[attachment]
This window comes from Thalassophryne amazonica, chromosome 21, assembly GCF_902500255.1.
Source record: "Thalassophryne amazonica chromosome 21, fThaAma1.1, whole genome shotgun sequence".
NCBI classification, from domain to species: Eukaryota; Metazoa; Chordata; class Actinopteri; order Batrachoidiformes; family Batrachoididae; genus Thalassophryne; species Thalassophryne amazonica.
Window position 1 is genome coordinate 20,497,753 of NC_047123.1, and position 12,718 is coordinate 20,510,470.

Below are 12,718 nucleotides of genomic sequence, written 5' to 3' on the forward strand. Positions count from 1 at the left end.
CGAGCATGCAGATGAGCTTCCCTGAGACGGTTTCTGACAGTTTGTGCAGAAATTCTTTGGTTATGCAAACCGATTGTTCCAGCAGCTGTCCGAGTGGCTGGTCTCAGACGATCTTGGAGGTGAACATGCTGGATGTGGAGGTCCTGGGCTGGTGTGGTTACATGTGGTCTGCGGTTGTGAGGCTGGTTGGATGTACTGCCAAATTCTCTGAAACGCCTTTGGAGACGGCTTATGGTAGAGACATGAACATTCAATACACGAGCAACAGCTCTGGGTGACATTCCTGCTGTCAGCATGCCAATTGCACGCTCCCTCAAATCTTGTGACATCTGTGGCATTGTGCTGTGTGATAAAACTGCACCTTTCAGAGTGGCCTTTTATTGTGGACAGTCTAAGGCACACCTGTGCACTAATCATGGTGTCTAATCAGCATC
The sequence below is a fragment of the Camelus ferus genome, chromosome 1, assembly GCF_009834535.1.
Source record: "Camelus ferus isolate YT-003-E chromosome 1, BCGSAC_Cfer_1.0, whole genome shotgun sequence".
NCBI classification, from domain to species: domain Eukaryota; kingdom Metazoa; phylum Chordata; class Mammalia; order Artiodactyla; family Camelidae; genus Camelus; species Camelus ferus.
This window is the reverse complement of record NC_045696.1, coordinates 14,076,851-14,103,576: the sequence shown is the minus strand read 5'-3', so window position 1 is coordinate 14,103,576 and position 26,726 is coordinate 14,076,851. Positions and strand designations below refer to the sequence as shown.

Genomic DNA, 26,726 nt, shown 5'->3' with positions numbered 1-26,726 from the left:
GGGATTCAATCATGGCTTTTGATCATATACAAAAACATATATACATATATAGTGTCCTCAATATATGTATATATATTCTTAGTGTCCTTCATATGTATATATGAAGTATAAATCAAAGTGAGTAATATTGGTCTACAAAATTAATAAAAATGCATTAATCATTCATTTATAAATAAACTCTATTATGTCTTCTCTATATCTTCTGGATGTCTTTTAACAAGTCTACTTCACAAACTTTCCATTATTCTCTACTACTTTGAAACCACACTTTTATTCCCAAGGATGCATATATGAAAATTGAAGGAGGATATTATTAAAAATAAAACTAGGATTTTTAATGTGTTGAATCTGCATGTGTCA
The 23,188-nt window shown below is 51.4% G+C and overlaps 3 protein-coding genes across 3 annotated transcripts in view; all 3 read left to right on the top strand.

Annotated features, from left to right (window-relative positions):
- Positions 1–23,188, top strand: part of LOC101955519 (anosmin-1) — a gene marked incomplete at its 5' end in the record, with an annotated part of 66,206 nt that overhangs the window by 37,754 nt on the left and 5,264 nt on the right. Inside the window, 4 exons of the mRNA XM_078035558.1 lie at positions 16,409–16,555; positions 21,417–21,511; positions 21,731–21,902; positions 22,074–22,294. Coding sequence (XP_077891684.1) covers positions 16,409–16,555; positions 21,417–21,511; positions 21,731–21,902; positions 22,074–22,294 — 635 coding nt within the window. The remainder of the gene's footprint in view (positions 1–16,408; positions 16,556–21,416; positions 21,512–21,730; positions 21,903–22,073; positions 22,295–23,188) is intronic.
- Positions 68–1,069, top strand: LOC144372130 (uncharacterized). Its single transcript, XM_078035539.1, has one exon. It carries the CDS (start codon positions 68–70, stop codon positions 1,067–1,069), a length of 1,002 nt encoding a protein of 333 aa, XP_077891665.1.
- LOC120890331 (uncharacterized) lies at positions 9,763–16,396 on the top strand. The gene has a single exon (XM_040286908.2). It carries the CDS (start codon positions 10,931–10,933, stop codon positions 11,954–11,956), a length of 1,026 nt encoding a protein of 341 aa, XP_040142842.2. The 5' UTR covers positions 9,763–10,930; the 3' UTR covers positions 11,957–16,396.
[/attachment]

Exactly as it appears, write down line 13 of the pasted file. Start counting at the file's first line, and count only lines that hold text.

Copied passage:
The 23,188-nt window shown below is 51.4% G+C and overlaps 3 protein-coding genes across 3 annotated transcripts in view; all 3 read left to right on the top strand.